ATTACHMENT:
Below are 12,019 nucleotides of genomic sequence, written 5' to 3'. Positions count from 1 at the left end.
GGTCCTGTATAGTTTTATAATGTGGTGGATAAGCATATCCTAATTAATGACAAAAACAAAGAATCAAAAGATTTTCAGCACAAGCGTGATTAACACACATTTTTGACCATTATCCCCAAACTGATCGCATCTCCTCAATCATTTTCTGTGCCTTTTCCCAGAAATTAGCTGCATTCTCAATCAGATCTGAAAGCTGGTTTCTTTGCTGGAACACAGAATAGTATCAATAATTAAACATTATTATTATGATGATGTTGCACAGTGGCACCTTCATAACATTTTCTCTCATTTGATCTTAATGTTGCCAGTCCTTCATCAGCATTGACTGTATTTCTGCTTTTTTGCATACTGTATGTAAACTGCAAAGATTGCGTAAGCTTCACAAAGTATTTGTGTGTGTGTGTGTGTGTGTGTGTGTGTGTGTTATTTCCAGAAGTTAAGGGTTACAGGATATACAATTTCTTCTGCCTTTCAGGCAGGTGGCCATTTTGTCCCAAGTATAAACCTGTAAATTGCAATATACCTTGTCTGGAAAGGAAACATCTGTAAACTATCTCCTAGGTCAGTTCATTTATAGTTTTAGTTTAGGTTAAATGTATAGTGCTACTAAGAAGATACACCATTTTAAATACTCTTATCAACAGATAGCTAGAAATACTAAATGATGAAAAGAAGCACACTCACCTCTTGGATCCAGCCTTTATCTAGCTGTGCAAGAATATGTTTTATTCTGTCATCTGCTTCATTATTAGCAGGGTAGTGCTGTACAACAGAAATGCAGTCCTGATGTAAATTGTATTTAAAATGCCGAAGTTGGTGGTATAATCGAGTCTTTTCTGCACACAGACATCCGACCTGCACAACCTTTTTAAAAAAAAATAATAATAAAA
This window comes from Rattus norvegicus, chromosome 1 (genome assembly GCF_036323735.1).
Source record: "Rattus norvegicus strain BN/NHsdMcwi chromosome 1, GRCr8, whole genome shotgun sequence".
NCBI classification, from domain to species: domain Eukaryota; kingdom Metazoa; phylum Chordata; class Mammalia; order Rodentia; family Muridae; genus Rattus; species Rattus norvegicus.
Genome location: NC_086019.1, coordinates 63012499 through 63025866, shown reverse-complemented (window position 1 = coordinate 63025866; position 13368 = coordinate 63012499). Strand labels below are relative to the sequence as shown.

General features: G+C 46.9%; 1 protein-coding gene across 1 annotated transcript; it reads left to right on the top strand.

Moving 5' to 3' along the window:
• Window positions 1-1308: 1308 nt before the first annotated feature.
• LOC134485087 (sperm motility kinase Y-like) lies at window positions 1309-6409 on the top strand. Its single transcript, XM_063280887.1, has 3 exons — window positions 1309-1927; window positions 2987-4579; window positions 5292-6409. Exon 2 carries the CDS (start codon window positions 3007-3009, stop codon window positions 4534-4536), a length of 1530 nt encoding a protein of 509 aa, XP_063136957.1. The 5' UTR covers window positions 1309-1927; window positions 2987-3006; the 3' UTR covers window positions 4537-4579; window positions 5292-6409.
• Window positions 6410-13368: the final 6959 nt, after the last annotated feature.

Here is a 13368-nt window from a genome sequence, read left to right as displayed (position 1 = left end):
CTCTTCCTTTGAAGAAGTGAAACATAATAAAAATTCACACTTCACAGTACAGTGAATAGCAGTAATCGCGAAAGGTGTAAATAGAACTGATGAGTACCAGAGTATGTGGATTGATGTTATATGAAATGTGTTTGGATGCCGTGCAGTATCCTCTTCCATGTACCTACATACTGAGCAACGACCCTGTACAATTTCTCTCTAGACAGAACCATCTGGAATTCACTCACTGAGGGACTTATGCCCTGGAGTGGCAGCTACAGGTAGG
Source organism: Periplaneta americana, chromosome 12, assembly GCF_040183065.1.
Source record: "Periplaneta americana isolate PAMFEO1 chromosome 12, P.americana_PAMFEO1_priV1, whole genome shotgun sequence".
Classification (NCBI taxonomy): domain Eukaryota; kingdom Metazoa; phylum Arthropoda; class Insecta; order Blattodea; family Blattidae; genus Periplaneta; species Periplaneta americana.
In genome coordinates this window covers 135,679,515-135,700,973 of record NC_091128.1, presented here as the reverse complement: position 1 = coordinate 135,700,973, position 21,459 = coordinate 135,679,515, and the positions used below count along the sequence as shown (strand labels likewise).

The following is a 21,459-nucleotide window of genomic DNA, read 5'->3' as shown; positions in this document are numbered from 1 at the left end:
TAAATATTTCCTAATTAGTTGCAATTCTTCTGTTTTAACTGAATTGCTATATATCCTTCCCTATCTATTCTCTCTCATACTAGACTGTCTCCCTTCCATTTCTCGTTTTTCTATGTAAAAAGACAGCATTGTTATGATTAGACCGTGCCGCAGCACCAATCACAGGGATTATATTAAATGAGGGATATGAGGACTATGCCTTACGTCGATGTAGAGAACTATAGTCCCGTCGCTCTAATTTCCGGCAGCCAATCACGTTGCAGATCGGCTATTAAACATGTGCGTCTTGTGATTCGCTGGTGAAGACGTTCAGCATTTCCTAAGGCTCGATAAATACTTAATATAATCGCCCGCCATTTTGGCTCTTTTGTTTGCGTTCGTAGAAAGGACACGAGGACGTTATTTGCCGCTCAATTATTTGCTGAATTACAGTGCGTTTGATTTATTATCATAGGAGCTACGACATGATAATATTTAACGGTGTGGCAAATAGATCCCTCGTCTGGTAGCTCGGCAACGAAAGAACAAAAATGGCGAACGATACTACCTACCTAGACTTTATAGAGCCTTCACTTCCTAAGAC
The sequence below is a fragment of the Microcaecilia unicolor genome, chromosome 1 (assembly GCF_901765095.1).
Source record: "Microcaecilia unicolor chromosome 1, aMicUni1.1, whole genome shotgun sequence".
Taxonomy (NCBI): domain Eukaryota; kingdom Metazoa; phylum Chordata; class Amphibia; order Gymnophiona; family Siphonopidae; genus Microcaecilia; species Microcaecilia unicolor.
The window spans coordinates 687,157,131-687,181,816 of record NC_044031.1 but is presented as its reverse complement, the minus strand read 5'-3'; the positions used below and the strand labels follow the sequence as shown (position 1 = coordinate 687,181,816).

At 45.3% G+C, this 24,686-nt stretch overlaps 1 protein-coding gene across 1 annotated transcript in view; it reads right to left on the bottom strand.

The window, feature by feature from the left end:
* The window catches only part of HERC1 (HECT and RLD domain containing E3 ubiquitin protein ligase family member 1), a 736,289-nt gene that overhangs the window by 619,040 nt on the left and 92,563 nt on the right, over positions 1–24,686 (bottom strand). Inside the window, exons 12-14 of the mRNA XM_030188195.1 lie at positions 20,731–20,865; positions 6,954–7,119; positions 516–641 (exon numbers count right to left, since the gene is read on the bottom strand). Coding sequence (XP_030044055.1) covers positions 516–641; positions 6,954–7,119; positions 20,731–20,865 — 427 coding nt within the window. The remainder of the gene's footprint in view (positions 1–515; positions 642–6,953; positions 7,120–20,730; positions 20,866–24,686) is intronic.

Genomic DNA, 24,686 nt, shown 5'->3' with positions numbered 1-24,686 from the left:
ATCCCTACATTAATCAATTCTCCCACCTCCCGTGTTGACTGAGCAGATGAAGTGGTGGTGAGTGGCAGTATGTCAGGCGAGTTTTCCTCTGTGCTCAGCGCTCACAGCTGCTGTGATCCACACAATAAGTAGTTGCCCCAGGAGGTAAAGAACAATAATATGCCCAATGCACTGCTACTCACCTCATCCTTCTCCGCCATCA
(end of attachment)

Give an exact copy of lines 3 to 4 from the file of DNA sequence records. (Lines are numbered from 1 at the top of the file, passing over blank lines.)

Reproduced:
This window comes from Rattus norvegicus, chromosome 1 (genome assembly GCF_036323735.1).
Source record: "Rattus norvegicus strain BN/NHsdMcwi chromosome 1, GRCr8, whole genome shotgun sequence".